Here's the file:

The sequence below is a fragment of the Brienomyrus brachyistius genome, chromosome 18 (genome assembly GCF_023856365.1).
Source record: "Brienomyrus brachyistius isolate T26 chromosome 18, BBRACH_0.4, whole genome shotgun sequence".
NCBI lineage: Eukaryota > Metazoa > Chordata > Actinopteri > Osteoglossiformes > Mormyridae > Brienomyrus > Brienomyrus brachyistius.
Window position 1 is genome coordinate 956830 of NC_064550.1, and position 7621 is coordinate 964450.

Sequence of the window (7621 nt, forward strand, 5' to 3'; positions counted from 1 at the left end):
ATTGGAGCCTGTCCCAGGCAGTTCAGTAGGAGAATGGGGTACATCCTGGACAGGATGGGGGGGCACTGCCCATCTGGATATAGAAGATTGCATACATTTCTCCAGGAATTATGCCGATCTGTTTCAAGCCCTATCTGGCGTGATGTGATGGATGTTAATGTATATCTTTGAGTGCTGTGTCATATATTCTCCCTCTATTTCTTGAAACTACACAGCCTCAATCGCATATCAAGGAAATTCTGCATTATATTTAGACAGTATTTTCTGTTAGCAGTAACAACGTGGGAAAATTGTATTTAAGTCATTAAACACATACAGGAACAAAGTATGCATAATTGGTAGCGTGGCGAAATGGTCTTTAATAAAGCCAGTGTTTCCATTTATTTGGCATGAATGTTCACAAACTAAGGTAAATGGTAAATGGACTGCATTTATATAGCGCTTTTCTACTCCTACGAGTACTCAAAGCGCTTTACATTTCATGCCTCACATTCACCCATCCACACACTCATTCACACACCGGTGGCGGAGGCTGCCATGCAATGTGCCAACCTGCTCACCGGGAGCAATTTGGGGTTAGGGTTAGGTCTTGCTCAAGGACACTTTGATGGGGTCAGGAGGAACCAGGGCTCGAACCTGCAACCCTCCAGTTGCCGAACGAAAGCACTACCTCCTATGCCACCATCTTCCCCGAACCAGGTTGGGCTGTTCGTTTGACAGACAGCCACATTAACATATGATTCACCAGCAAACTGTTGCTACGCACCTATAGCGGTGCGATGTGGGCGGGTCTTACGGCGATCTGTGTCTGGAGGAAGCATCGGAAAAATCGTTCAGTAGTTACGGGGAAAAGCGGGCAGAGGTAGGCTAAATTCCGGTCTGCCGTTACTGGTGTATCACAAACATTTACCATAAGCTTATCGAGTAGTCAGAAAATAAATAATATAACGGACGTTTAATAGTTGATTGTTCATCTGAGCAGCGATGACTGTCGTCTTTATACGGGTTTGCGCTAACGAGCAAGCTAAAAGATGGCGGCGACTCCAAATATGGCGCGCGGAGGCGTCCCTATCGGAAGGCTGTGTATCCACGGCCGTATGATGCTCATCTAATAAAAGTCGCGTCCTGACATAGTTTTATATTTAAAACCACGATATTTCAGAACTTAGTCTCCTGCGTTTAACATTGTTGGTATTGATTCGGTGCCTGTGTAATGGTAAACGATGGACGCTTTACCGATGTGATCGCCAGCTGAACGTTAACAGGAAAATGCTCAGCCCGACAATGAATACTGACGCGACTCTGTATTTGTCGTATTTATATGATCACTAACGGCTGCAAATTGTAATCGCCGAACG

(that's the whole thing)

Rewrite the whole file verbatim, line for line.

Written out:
The sequence below is a fragment of the Brienomyrus brachyistius genome, chromosome 18 (genome assembly GCF_023856365.1).
Source record: "Brienomyrus brachyistius isolate T26 chromosome 18, BBRACH_0.4, whole genome shotgun sequence".
NCBI lineage: Eukaryota > Metazoa > Chordata > Actinopteri > Osteoglossiformes > Mormyridae > Brienomyrus > Brienomyrus brachyistius.
Window position 1 is genome coordinate 956830 of NC_064550.1, and position 7621 is coordinate 964450.

Sequence of the window (7621 nt, forward strand, 5' to 3'; positions counted from 1 at the left end):
ATTGGAGCCTGTCCCAGGCAGTTCAGTAGGAGAATGGGGTACATCCTGGACAGGATGGGGGGGCACTGCCCATCTGGATATAGAAGATTGCATACATTTCTCCAGGAATTATGCCGATCTGTTTCAAGCCCTATCTGGCGTGATGTGATGGATGTTAATGTATATCTTTGAGTGCTGTGTCATATATTCTCCCTCTATTTCTTGAAACTACACAGCCTCAATCGCATATCAAGGAAATTCTGCATTATATTTAGACAGTATTTTCTGTTAGCAGTAACAACGTGGGAAAATTGTATTTAAGTCATTAAACACATACAGGAACAAAGTATGCATAATTGGTAGCGTGGCGAAATGGTCTTTAATAAAGCCAGTGTTTCCATTTATTTGGCATGAATGTTCACAAACTAAGGTAAATGGTAAATGGACTGCATTTATATAGCGCTTTTCTACTCCTACGAGTACTCAAAGCGCTTTACATTTCATGCCTCACATTCACCCATCCACACACTCATTCACACACCGGTGGCGGAGGCTGCCATGCAATGTGCCAACCTGCTCACCGGGAGCAATTTGGGGTTAGGGTTAGGTCTTGCTCAAGGACACTTTGATGGGGTCAGGAGGAACCAGGGCTCGAACCTGCAACCCTCCAGTTGCCGAACGAAAGCACTACCTCCTATGCCACCATCTTCCCCGAACCAGGTTGGGCTGTTCGTTTGACAGACAGCCACATTAACATATGATTCACCAGCAAACTGTTGCTACGCACCTATAGCGGTGCGATGTGGGCGGGTCTTACGGCGATCTGTGTCTGGAGGAAGCATCGGAAAAATCGTTCAGTAGTTACGGGGAAAAGCGGGCAGAGGTAGGCTAAATTCCGGTCTGCCGTTACTGGTGTATCACAAACATTTACCATAAGCTTATCGAGTAGTCAGAAAATAAATAATATAACGGACGTTTAATAGTTGATTGTTCATCTGAGCAGCGATGACTGTCGTCTTTATACGGGTTTGCGCTAACGAGCAAGCTAAAAGATGGCGGCGACTCCAAATATGGCGCGCGGAGGCGTCCCTATCGGAAGGCTGTGTATCCACGGCCGTATGATGCTCATCTAATAAAAGTCGCGTCCTGACATAGTTTTATATTTAAAACCACGATATTTCAGAACTTAGTCTCCTGCGTTTAACATTGTTGGTATTGATTCGGTGCCTGTGTAATGGTAAACGATGGACGCTTTACCGATGTGATCGCCAGCTGAACGTTAACAGGAAAATGCTCAGCCCGACAATGAATACTGACGCGACTCTGTATTTGTCGTATTTATATGATCACTAACGGCTGCAAATTGTAATCGCCGAACG